Prevent your mortgage from limiting your lifestyle

Tips for preventing your mortgage from limiting your lifestyle

The great Australian dream of owning a home can quickly turn into a nightmare if your new home sucks up your entire income, leaving little left over for a comfortable lifestyle.

For thousands of first home buyers, the nightmare is even more acute, with mortgage stress becoming an increasingly common problem. According to a study of 26,000 households conducted in 2012 by research company Digital Finance Analytics, 16 percent of first home buyers in Australia are under mortgage stress. 

Avoid over-extending your finances

The key to avoiding mortgage stress and maintaining your pre-mortgage lifestyle is to ensure you don’t over-extend yourself with a huge loan, said financial adviser Greg Pride of Centric Wealth. “Over-extending yourself is a surefire way to a pretty miserable existence,” he added.

Pride advises ensuring that no more than 30 percent of your take-home pay is assigned to the mortgage. “Above that, things start to compromise and you have to decide whether you want to miss out on your weekly night out or holidays,” he said.

EXAMPLE

If your monthly household income after tax is $10,000, your mortgage repayments should be no more than $3000 a month.

A good idea is to compare home loans and use online mortgage calculators to determine what the monthly repayments on various borrowing amounts would be before you talk to a lender.

Budget for interest rate rises

Deborah Kent, financial adviser with Integra Financial Services, agrees that the only way to prevent your mortgage from limiting your lifestyle is to avoid over-extending yourself. Her tip? Don’t be seduced by historically low interest rates to sign up for a big first mortgage – instead, calculate what your repayments would be at a higher rate, such as 8 percent, and choose the best mortgage accordingly.

“Work out if you can survive if the interest rate rises to 8 percent,” Kent said. “Preparation is very much the key to avoid running into financial problems later on, especially when interest rates are low and people are tempted to borrow more.”

“But ask yourself, ‘do I really need the $1 million house or can I spend $800,000 and upgrade later?”

However, no matter how much you borrow, you will have to adjust your lifestyle, Kent argued.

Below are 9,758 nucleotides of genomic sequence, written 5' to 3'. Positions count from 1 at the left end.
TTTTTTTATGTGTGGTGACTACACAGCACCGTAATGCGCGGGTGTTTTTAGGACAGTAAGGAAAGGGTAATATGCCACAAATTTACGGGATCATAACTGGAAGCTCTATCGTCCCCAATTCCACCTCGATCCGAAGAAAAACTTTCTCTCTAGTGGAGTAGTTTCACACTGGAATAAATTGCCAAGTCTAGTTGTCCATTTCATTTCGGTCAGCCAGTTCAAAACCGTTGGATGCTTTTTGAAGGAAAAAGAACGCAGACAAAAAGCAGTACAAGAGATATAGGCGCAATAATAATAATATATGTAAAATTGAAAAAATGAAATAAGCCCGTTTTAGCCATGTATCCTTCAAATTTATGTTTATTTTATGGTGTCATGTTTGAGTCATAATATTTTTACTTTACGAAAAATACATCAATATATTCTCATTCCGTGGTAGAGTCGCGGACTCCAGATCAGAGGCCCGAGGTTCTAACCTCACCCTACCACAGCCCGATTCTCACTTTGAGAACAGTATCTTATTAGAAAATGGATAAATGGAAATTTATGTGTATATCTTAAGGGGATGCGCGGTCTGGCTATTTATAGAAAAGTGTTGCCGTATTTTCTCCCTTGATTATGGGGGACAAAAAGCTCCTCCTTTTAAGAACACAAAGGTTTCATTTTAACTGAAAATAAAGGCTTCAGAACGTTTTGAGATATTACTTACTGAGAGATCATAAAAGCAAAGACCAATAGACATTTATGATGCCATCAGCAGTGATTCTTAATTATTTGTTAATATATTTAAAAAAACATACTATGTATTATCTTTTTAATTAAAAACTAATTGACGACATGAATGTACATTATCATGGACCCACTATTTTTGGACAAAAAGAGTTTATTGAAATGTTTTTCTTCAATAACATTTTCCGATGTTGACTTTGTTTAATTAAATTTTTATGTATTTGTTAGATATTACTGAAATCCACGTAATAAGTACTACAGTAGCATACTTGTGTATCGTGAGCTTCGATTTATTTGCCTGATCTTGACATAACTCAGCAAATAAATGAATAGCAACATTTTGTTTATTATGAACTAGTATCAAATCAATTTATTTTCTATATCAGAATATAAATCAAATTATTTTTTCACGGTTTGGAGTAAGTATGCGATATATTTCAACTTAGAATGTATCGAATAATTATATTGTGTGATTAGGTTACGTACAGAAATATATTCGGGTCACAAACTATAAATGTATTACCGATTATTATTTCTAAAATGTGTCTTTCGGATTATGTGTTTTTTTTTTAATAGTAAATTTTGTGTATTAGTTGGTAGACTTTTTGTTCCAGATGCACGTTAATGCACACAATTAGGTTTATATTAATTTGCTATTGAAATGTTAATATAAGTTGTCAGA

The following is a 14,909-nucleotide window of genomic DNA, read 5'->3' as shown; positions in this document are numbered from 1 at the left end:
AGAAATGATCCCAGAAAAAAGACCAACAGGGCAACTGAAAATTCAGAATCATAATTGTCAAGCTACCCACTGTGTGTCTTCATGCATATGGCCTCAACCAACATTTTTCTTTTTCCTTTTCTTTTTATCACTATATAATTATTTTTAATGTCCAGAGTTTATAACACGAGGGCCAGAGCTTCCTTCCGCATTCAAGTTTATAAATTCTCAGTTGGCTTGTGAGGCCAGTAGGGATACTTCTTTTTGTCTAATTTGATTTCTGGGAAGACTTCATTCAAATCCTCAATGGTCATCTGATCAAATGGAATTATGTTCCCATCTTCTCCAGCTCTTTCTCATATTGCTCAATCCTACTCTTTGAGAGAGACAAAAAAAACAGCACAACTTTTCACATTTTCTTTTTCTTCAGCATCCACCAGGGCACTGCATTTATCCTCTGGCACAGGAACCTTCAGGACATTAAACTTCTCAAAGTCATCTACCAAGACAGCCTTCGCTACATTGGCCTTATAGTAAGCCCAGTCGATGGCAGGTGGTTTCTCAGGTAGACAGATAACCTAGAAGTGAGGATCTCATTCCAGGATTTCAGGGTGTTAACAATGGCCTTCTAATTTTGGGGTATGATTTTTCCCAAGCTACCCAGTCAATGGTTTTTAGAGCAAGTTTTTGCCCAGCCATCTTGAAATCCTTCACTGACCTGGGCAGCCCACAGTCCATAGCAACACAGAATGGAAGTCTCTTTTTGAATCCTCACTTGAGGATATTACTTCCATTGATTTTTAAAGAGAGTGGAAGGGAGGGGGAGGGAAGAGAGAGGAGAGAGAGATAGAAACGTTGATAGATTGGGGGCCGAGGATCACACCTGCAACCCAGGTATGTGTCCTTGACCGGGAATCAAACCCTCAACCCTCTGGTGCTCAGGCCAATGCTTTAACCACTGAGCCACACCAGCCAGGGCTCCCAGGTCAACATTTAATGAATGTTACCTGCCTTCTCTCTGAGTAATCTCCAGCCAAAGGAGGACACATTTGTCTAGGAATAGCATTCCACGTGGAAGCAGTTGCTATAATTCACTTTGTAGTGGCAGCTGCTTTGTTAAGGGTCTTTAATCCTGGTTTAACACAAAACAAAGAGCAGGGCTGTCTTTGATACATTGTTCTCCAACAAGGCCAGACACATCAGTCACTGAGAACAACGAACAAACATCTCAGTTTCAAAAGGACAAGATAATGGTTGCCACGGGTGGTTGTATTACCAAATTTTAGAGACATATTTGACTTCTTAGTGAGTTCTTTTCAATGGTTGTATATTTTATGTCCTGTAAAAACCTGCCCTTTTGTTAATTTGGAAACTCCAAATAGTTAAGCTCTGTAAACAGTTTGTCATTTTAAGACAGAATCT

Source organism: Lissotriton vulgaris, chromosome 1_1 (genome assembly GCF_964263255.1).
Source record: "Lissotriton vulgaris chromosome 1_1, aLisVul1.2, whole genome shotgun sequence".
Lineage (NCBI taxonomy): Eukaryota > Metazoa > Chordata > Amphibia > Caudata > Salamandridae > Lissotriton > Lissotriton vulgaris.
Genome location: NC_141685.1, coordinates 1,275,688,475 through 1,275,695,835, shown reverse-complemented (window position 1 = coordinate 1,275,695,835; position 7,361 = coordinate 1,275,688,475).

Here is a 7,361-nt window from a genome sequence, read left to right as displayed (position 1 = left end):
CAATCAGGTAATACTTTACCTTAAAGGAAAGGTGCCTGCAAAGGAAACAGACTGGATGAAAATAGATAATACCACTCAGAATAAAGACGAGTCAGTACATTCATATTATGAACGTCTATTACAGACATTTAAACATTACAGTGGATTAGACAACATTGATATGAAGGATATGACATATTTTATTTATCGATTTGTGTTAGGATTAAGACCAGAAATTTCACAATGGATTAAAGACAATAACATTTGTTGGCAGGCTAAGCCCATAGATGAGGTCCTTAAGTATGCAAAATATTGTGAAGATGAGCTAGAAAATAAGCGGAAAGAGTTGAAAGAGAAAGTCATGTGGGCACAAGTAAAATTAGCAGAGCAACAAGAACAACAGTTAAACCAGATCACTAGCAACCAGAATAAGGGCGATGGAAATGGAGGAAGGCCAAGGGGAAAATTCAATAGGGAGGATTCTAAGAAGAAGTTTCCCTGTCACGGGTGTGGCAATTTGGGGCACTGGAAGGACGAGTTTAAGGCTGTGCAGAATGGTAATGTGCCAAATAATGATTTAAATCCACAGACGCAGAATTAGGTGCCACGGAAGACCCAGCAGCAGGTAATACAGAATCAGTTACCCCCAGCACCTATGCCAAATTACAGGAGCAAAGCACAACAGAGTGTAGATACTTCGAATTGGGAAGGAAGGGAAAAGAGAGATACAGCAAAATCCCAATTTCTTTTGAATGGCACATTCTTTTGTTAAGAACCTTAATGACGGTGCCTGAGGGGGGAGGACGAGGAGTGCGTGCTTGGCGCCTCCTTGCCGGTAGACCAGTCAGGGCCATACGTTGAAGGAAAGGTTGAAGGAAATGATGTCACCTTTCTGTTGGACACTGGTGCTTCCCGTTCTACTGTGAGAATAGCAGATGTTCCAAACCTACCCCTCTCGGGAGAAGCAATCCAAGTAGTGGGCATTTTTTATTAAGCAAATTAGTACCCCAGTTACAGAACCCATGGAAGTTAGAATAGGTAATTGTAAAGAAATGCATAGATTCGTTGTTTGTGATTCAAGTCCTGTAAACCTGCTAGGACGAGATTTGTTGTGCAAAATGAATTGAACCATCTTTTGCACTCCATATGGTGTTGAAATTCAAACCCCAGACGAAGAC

“You will have to make some sacrifices,” she said. “You may have to cut down from going out four times a week to twice a week. A good solution is to entertain at home – it’s a great way to catch up with people without spending a lot of money, and you get to show off your new home.”

Compare first mortgages:

Related links

Did you find this helpful? Why not share this article?

Advertisement

RateCity

Money Health Newsletter

Subscribe for news, tips and expert opinions to help you make smarter financial decisions

By signing up, you agree to the ratecity.com.au Privacy & Cookies Policy and Terms of Use, Disclaimer & Privacy Policy

Advertisement

Learn more about home loans

What is bridging finance?

A loan of shorter duration taken to buy a new property before a borrower sells an existing property, usually taken to cover the financial gap that occurs while buying a new property without first selling an older one.

Usually, these loans have higher interest rates and a shorter repayment duration.

How common are low-deposit home loans?

Low-deposit home loans aren’t as common as they once were, because they’re regarded as relatively risky and the banking regulator (APRA) is trying to reduce risk from the mortgage market.

However, if you do your research, you’ll find there is still a fairly wide selection of banks, credit unions and non-bank lenders that offers low-deposit home loans.

What is a fixed home loan?

A fixed rate home loan is a loan where the interest rate is set for a certain amount of time, usually between one and 15 years. The advantage of a fixed rate is that you know exactly how much your repayments will be for the duration of the fixed term. There are some disadvantages to fixing that you need to be aware of. Some products won’t let you make extra repayments, or offer tools such as an offset account to help you reduce your interest, while others will charge a significant break fee if you decide to terminate the loan before the fixed period finishes.

What factors does Real Time Ratings consider?

Real Time RatingsTM uses a range of information to provide personalised results:

  • Your loan amount
  • Your borrowing status (whether you are an owner-occupier or an investor)
  • Your loan-to-value ratio (LVR)